What are the things that you should keep in mind while choosing the engine oil for your daily workhorse – your much loved scooter? Let’s get started.
Four stroke scooter engines are typically lubricated by an oil bath which covers all the moving parts. Knowing that small capacity (100-125cc) scooters form the meat of the Indian scooter market, it can be safely said that using fully synthetic engine oil isn’t really a necessity. Using good quality mineral or semi-synthetic engine oil should work well enough for almost all mainstream commuter scooters.
The first thing that you need to remember while choosing the engine oil is, stick to the OEM specification. You should not change the grade of oil you use for the scooters at will, nor should you mix synthetic, mineral, or semi-synthetic oils with each other. While topping up oil in your scooter, ensure that you know what brand or grade of oil was filled in previously.
Scooters are generally very low maintenance, so engine oil is pretty much the primary thing you should care about. You should follow the manufacturer instructions and change the oil at regular intervals. Also, sticking with a premium brand may cost a little more, but it’s like cheap insurance in the longer term.
The grade letters, which read somewhat like 20W50, or 5W30 denote the viscosity, or the capability of a liquid to flow. The first numeric digit here denotes the low temperature viscosity, while the higher numeric value denotes the high temperature viscosity. So in effect, engine oil with 10W30 rating has lower viscosity as compared to a 5W40 oil, at both extremes of temperature, cold and hot.
A very important thing, especially in the Indian context for the (100-125cc) scooter segment, is to always oversee you engine oil changes. When you leave your scooter at your local mechanic, more often than not he will try putting in a 20W40 oil, as it turns out cheaper to him. It’s important to note here that most modern scooter makers are recommending 10W30 oil grade for scooters. You should, therefore, insist that your local mechanic or service station puts in an engine oil which is either 10W30, or in compliance with the grade specified by the manufacturer.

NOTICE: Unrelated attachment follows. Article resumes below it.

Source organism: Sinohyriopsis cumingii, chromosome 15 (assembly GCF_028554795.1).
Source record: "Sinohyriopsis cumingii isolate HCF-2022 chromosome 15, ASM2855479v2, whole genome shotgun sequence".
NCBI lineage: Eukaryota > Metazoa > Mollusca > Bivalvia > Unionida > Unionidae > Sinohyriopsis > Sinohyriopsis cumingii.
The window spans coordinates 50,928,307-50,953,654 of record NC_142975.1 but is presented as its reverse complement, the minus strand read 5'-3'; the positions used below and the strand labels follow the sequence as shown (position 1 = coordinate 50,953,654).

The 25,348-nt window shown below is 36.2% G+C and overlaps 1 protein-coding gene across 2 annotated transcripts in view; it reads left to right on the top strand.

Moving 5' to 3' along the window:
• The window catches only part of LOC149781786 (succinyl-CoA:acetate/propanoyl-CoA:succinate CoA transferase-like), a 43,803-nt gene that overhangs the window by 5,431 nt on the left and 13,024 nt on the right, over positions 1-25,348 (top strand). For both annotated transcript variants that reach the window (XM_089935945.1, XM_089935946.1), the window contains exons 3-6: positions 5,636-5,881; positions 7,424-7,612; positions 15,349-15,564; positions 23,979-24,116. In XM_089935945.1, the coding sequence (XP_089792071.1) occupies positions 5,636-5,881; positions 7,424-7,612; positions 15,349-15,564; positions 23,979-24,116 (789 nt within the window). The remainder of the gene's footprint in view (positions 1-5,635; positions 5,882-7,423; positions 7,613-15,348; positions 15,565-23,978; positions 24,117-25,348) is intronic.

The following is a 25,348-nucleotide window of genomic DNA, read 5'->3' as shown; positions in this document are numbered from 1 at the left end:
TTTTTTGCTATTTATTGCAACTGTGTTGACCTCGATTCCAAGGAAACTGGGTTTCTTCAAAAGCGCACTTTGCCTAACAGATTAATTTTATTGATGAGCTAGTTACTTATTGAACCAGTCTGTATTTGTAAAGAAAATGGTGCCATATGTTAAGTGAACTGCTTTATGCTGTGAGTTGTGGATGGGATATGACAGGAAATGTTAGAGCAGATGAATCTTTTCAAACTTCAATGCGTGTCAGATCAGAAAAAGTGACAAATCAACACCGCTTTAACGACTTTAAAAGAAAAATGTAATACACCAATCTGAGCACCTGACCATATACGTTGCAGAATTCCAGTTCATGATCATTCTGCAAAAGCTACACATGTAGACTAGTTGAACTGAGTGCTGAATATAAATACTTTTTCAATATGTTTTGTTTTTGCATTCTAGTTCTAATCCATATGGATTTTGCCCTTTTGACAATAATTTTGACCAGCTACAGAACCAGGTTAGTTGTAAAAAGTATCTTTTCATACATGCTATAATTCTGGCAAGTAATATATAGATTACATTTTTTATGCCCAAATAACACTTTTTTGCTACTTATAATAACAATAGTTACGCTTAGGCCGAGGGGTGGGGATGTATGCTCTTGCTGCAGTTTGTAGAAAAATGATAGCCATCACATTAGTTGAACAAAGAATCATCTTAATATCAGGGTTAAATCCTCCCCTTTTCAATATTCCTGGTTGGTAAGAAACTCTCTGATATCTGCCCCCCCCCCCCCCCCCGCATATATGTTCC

Using a 10w30 engine oil over a 20w40 oil ensures that the oil flows through the mechanicals without resistance even in low temperatures, and prevents engine damage during cold starts.
Another very important aspect to keep in mind while buying scooter oil is to buy a scooter specific engine oil which is designed keeping in mind the automatic transmissions, and a dry clutch setup found on most scooters. While JASO MA, MA1 and MA2 specification is meant for motorcycles which employ a wet clutch, scooters requires oil with JASO MB specification for their unique dry clutch setup.
The Article was First Published on Motoroids India
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